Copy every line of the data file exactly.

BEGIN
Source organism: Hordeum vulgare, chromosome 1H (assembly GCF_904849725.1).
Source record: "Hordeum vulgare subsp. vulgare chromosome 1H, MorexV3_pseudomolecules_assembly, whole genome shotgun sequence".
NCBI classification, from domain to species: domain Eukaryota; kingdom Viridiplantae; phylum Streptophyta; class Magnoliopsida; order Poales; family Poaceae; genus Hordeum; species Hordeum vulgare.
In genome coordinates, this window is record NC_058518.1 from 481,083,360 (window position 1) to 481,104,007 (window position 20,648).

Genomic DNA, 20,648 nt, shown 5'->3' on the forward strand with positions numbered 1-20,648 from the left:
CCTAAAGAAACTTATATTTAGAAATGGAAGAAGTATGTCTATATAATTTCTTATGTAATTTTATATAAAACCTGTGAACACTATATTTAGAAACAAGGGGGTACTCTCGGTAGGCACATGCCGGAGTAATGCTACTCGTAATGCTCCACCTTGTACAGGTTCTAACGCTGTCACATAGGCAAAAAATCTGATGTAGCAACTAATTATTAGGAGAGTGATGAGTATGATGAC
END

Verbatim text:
Source organism: Hordeum vulgare, chromosome 1H (assembly GCF_904849725.1).
Source record: "Hordeum vulgare subsp. vulgare chromosome 1H, MorexV3_pseudomolecules_assembly, whole genome shotgun sequence".
NCBI classification, from domain to species: domain Eukaryota; kingdom Viridiplantae; phylum Streptophyta; class Magnoliopsida; order Poales; family Poaceae; genus Hordeum; species Hordeum vulgare.
In genome coordinates, this window is record NC_058518.1 from 481,083,360 (window position 1) to 481,104,007 (window position 20,648).

Genomic DNA, 20,648 nt, shown 5'->3' on the forward strand with positions numbered 1-20,648 from the left:
CCTAAAGAAACTTATATTTAGAAATGGAAGAAGTATGTCTATATAATTTCTTATGTAATTTTATATAAAACCTGTGAACACTATATTTAGAAACAAGGGGGTACTCTCGGTAGGCACATGCCGGAGTAATGCTACTCGTAATGCTCCACCTTGTACAGGTTCTAACGCTGTCACATAGGCAAAAAATCTGATGTAGCAACTAATTATTAGGAGAGTGATGAGTATGATGAC